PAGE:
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Dynamic Foreign Direct Investing


Expertise and Experience

The Asia-Pacific FDI Network is a dynamic network of researchers, scholars, and practitioners in the field of foreign direct investment (FDI). The Network receives contributions from experts and practitioners in various disciplines including, law, economics, business studies, history, political science, management, geography, etc. The diverse background of experts from both common law and civil law countries, developed or developing countries, small or large states adds to the comprehensiveness and scholarly pursuits of the discussions. The focus of the Network is on the strategic APAC region. Of late, the Network has also created a dynamic area for discussion of issues related to foreign direct investments.

On account of several regional, bilateral and plurilateral initiatives that have been undertaken by APAC countries, such as the Belt & Roads Initiative, there has been greater global interest in cross-border investment, especially by American and European investors. Moreover, in the recent past, intra-regional trade between APAC nations has resulted in more than half of the total APAC trade worldwide. The Network, through its scholarship, also helps explore options for foreign investors to diversify their investments. For example, scholarship on China has shown that it is the source of a quarter of the imports for all other countries in the region and is the number one export destination for 21 economies in the region, opening the possibility for exploration of unconventional industries.

With stronger economic ties through regional and cross-border partnerships in the form of trade and investment agreements, this region is continuing to remain strategic for FDI inflows. In neighbouring India, since 1991, the investment climate has improved considerably. India’s growth story has been aided in part by incoming FDI. While the inflow has been consistently rising, among other things, due to India being an attractive destination on account of eased foreign exchange norms, low cost of labour, availability of a vast market. Therefore, as the country and its businesses have developed, outbound FDI is also gaining pace in India

In Japan, on the other hand, the inflow of FDI through increasing since 2011, remains low compared with other developed countries. Japanese outward FDI is primarily made in chemicals, pharmaceuticals, finance, electrical machinery, insurance etc. Korea’s major trading partners making FDI are China, EU, USA and Japan. South Korea is an attractive destination because it provides the foreign investor with access to a highly skilled labour force, advanced research & development capabilities, quality infrastructure, dependable banking sector and savvy consumers. South Korean businesses are also at the forefront when it comes to investing abroad. Over the past few years, the outflow of FDI has more than doubled.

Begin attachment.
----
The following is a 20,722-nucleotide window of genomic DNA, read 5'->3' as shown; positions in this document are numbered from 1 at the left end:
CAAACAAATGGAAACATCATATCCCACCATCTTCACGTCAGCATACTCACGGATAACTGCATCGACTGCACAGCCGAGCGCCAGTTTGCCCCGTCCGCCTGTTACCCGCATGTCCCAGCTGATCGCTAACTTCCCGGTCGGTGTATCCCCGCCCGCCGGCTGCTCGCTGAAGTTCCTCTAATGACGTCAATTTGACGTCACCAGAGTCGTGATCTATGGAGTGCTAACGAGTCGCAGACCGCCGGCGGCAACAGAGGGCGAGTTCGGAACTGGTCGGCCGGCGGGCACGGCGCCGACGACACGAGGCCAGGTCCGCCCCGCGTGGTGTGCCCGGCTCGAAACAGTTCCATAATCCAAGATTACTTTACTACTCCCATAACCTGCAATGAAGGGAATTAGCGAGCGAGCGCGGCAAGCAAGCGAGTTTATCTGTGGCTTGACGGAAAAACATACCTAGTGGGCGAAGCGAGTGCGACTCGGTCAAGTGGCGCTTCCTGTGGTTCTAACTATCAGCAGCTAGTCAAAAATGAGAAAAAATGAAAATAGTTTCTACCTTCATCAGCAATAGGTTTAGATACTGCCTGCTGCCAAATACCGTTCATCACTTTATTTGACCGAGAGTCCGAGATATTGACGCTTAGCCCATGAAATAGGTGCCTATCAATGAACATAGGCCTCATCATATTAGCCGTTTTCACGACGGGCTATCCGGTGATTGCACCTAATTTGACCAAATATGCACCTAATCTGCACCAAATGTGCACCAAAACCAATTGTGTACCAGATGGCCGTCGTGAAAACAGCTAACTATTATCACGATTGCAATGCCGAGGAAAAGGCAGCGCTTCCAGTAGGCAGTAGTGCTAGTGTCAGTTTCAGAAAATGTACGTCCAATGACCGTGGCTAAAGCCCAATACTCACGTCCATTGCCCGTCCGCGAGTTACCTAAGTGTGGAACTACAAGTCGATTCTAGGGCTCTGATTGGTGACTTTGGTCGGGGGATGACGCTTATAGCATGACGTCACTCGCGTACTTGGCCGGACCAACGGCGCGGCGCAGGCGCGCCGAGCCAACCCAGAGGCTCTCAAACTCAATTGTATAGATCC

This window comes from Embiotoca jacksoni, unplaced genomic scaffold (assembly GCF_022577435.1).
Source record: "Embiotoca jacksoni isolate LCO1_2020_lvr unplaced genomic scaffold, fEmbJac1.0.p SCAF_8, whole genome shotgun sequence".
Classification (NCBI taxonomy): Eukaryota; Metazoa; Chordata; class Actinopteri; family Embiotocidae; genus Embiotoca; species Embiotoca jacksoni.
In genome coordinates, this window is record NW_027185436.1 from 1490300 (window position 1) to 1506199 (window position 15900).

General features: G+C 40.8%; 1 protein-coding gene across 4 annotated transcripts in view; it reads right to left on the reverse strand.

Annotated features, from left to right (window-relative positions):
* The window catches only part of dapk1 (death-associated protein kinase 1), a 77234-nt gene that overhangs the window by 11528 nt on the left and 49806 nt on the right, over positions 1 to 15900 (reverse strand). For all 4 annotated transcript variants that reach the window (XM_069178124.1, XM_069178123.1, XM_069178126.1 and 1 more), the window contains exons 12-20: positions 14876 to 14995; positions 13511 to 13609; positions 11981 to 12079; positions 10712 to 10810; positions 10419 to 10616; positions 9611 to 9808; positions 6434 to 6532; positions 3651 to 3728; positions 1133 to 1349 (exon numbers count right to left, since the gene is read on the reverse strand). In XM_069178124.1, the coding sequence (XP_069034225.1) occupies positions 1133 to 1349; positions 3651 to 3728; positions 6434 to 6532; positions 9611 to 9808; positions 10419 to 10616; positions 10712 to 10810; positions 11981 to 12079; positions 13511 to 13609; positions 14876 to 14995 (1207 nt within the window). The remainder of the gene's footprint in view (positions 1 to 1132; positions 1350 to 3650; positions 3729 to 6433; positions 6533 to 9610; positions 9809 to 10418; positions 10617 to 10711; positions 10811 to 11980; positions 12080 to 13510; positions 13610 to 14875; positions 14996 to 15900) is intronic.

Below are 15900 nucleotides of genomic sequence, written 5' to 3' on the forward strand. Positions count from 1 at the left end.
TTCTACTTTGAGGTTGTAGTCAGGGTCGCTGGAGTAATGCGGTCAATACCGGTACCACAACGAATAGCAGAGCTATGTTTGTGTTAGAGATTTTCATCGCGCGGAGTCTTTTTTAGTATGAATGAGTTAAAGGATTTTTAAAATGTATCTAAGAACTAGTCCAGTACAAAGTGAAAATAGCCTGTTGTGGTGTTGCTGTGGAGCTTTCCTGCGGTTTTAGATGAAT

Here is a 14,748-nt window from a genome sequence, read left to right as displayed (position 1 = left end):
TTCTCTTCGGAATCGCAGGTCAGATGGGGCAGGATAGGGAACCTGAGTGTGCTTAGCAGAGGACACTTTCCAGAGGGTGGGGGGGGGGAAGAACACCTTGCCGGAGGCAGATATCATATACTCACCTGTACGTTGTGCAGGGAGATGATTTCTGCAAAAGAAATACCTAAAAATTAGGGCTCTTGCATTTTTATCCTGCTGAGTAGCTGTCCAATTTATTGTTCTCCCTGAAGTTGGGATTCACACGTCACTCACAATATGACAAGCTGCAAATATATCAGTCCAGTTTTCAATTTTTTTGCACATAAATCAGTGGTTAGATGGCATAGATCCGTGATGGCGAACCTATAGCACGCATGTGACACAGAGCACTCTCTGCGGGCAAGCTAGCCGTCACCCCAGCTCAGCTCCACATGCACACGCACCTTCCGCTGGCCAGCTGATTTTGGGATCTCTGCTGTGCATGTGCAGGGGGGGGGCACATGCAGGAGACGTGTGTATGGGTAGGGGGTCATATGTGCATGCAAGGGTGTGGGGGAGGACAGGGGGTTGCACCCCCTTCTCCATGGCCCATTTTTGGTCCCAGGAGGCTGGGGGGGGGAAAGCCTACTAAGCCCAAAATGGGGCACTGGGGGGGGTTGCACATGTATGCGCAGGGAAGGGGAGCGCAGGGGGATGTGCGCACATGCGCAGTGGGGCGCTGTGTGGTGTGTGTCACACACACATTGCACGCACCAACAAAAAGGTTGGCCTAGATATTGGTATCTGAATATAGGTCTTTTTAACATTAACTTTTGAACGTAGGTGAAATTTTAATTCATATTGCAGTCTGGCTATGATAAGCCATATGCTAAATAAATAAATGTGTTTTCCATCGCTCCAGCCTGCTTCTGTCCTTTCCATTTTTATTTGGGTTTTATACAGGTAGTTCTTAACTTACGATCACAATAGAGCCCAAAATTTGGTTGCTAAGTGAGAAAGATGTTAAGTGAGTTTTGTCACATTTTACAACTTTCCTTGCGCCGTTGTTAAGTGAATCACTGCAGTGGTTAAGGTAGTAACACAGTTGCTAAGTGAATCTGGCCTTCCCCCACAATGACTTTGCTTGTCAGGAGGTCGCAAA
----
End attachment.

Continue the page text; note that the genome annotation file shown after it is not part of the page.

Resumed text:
In Australia, a network of 14 free trade agreements that cover approximately 70 per cent of trade is helping generate FDI in the region by giving Australian businesses preferential access to fast-growing markets, including in the proximate Asian region. FDI in Australia is spurred by Australian businesses pioneering new ways of adapting technology (example: fintech and agtech), exploring new developments through research & development and a host of new opportunities in the mines and minerals industry, thus creating fresh prospects for investment and growth. Both Japan and Australia are also members of the Comprehensive and Progressive Agreement for Trans-Pacific Partnership, and the scholarship of the Network helps us to better understand the relationship of FDI with these countries.

In addition to research on these countries, the Network also looks at organisations such as the Economic and Social Commission for Asia and the Pacific (ESCAP), which serves as the United Nations’ regional hub and promotes cooperation among countries to and works to support governments in their aims to achieve both inclusive and sustainable development, the Asian Development Bank which also works on promoting inclusive, resilient, and sustainable development in the APAC region by providing loans, technical assistance, grants and equity investments to its member countries and partners, and the Asian Infrastructure Investment Bank, headquartered in Beijing,  is a multilateral development bank which aims to improve social and economic outcomes in Asia and has 103 members from across the world with several members from the APAC region among others.





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